Everyone in business needs to write letters. It's unavoidable if you want to run your business or just stay in touch with your suppliers and clients. How well . . . or not so well . . . you write reflects on you and your business. Write poorly constructed letters with unprofessional layout and format and you will look like a rank amateur, no matter how good you are at plumbing, cooking or whatever it is you do.
If you are a seasoned letter writer who has completed a business communication course, this series of articles is probably not for you. It will help, however, if you haven't been educated in communication skills. You will be able to improve your writing very quickly just by following a few simple rules.
The easiest, quickest and most efficient letter format is known as “full block" or simply “Block". A block letter has all its text left justified ie, there are no indents. This method is very popular because it is simple to produce. Here's an example using Australian address formats - modify it for your own country:
Parker Morgan Finnigan
PO Box 2345
SYDNEY NSW 2000
29 October 2010
Ms Janette Jameison
PO Box 34687
NORTH SYDNEY NSW 2005
Dear Ms Jameison
CONTRACT WITH ACME FINANCE CORPORATION
I refer to our previous correspondence requesting a copy of the contract between you and Acme Finance Corporation.
If you do not provide us with a copy of the original contract, I'm afraid we will not be able to act on your behalf. We need the contract to accurately assess the claims you have made and to question legal staff from Acme Finance Corporation.
Please send us a copy of the contract at the earliest so we can get this matter under way.
Principal Legal Consultant
PARKER MORGAN FINNIGAN
Whether you use Letter or ISO A4 paper, this format looks good and saves time. Your paper needs to have a border all round of 2.5cm (1") and you should endeavour to place the total content of the letter so that it is symmetrical on the page ie, don't have more text in the top half of the page than on the bottom half. A balance of black and white and good position on the page makes the letter look good.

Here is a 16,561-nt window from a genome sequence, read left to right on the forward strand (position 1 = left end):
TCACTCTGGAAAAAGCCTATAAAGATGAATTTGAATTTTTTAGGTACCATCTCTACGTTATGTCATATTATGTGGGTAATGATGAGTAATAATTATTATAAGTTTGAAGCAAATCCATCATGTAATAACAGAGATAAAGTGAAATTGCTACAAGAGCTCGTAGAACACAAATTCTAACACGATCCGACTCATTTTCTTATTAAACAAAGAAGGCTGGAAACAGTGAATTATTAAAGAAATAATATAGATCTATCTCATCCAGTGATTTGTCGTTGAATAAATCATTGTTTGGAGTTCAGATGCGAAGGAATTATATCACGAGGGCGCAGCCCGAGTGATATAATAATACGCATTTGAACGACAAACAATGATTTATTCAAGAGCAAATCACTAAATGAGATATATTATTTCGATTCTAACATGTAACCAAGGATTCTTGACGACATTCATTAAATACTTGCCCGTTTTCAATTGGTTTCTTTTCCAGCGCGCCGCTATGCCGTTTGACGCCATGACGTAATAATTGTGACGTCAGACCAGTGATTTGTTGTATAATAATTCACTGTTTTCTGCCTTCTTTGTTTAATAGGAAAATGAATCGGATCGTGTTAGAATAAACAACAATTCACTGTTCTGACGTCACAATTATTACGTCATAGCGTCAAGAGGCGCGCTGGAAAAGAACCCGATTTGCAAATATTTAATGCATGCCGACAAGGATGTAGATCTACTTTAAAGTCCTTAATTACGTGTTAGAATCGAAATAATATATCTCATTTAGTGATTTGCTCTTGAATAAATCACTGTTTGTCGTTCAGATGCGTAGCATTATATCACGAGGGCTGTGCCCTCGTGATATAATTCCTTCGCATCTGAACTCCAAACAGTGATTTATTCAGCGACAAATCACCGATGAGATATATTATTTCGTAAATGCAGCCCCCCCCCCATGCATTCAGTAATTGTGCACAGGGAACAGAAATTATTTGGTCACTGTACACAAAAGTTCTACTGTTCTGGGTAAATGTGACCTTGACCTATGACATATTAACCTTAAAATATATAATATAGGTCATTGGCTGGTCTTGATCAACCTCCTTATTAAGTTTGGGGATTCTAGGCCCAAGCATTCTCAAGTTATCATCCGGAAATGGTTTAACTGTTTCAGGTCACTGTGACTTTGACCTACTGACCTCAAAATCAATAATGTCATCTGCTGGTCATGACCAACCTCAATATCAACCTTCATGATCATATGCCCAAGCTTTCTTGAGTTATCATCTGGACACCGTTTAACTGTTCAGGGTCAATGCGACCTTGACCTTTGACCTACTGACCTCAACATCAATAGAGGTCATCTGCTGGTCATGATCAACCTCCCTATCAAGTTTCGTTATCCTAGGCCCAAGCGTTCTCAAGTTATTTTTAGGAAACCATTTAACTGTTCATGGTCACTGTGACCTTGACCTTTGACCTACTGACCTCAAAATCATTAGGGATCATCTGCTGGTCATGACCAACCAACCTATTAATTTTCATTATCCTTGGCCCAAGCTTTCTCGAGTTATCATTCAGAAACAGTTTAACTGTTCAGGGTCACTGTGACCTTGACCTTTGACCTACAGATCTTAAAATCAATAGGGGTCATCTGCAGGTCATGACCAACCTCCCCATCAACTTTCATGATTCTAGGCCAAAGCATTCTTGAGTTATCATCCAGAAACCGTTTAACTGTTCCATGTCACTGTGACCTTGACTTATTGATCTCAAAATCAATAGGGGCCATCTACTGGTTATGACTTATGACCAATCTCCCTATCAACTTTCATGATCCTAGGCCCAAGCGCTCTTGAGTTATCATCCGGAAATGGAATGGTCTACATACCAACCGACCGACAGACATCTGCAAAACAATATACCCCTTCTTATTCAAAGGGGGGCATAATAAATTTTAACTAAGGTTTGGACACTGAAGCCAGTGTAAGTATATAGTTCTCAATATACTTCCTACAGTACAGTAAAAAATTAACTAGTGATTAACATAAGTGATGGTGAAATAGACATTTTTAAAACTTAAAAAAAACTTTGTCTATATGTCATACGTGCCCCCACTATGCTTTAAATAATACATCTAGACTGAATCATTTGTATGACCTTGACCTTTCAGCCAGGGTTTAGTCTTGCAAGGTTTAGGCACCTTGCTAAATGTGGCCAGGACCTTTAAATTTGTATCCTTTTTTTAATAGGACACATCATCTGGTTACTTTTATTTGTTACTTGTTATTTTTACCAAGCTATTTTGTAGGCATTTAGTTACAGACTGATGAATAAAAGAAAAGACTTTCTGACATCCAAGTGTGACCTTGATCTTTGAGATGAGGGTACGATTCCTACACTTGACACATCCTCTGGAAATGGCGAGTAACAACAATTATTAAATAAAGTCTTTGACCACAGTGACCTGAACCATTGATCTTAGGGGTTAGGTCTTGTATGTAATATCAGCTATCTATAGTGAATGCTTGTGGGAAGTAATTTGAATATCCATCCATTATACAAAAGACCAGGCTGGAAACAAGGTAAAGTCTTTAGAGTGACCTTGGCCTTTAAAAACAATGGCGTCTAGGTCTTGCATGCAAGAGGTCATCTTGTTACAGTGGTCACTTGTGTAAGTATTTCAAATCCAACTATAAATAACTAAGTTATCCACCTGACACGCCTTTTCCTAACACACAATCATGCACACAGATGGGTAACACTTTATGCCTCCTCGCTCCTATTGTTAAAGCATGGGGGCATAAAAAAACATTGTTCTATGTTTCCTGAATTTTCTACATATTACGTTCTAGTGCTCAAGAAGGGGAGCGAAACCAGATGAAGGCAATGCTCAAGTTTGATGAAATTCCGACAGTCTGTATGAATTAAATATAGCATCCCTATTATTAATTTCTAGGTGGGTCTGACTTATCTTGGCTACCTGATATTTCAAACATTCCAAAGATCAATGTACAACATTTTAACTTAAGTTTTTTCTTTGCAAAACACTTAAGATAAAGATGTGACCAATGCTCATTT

You'll see that there is no punctuation except within the body of the letter. This is called ‘open punctuation’ because the text is open where punctuation doesn't add significantly to the reader's understanding of the letter.
Some letterheads I see are poorly designed. While they look good from a graphics and colour perspective, the flow between logo and letters is poor eg, when you run your eye down the left column, there is no, or poor alignment between text and letterhead elements.
If you design a letterhead page that is left or right justified, design it so that the left most portion of the letterhead graphic or text is 2.5cm (1") in from the left or right sides. The best design is one that is centered on the page. This is because it doesn't ‘force’ a right or left margin allowing users to set margins of any width that still appear balanced on the page. When you have a short letter you can bring your left and right margin in a little to make the text area look larger.
Tutorial two of this series discusses the parts of a letter.
Copyright 2005 Robin Henry
Robin Henry is an educator, human resources specialist and Internet marketer. He helps small to middle-sized businesses and individuals improve performance by using smart technology, smart processes, and personal development. He runs his business Desert Wave Enterprises from Alice Springs, Central Australia and can be found at http://www.dwave.com.au or http://www.winagovtjob.com